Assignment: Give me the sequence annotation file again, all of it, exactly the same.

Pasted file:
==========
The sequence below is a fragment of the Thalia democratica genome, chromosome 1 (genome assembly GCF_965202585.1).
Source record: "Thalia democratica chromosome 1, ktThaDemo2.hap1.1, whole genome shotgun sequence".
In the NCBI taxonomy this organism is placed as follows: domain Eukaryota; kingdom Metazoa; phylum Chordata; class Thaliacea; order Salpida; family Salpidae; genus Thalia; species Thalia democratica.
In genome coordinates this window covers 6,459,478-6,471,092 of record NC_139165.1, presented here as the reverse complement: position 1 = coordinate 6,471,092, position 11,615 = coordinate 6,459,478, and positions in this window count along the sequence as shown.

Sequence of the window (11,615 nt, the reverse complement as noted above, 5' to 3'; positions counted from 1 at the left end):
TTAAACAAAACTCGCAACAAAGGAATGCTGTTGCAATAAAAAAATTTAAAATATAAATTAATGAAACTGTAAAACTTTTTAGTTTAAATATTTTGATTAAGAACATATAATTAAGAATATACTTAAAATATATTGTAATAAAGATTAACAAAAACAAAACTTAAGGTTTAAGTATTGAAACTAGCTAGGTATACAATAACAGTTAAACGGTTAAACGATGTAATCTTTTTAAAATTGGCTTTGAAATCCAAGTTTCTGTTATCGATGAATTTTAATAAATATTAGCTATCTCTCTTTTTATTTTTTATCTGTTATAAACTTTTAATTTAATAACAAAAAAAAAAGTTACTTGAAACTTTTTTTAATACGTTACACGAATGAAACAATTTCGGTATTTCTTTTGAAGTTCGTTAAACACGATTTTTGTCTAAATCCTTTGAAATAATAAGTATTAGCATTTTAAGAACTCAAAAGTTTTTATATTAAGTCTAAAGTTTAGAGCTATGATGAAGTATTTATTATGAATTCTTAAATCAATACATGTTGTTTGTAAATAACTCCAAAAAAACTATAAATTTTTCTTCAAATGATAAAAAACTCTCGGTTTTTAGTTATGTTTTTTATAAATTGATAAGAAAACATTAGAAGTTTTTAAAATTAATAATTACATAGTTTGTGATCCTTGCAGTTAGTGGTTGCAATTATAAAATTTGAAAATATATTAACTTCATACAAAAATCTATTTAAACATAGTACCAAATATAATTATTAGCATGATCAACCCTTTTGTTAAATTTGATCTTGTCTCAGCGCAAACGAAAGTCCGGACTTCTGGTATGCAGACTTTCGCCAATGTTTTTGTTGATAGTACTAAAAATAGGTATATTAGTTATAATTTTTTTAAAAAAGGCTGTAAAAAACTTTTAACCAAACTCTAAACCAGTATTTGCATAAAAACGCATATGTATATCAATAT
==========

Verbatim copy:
The sequence below is a fragment of the Thalia democratica genome, chromosome 1 (genome assembly GCF_965202585.1).
Source record: "Thalia democratica chromosome 1, ktThaDemo2.hap1.1, whole genome shotgun sequence".
In the NCBI taxonomy this organism is placed as follows: domain Eukaryota; kingdom Metazoa; phylum Chordata; class Thaliacea; order Salpida; family Salpidae; genus Thalia; species Thalia democratica.
In genome coordinates this window covers 6,459,478-6,471,092 of record NC_139165.1, presented here as the reverse complement: position 1 = coordinate 6,471,092, position 11,615 = coordinate 6,459,478, and positions in this window count along the sequence as shown.

Sequence of the window (11,615 nt, the reverse complement as noted above, 5' to 3'; positions counted from 1 at the left end):
TTAAACAAAACTCGCAACAAAGGAATGCTGTTGCAATAAAAAAATTTAAAATATAAATTAATGAAACTGTAAAACTTTTTAGTTTAAATATTTTGATTAAGAACATATAATTAAGAATATACTTAAAATATATTGTAATAAAGATTAACAAAAACAAAACTTAAGGTTTAAGTATTGAAACTAGCTAGGTATACAATAACAGTTAAACGGTTAAACGATGTAATCTTTTTAAAATTGGCTTTGAAATCCAAGTTTCTGTTATCGATGAATTTTAATAAATATTAGCTATCTCTCTTTTTATTTTTTATCTGTTATAAACTTTTAATTTAATAACAAAAAAAAAAGTTACTTGAAACTTTTTTTAATACGTTACACGAATGAAACAATTTCGGTATTTCTTTTGAAGTTCGTTAAACACGATTTTTGTCTAAATCCTTTGAAATAATAAGTATTAGCATTTTAAGAACTCAAAAGTTTTTATATTAAGTCTAAAGTTTAGAGCTATGATGAAGTATTTATTATGAATTCTTAAATCAATACATGTTGTTTGTAAATAACTCCAAAAAAACTATAAATTTTTCTTCAAATGATAAAAAACTCTCGGTTTTTAGTTATGTTTTTTATAAATTGATAAGAAAACATTAGAAGTTTTTAAAATTAATAATTACATAGTTTGTGATCCTTGCAGTTAGTGGTTGCAATTATAAAATTTGAAAATATATTAACTTCATACAAAAATCTATTTAAACATAGTACCAAATATAATTATTAGCATGATCAACCCTTTTGTTAAATTTGATCTTGTCTCAGCGCAAACGAAAGTCCGGACTTCTGGTATGCAGACTTTCGCCAATGTTTTTGTTGATAGTACTAAAAATAGGTATATTAGTTATAATTTTTTTAAAAAAGGCTGTAAAAAACTTTTAACCAAACTCTAAACCAGTATTTGCATAAAAACGCATATGTATATCAATAT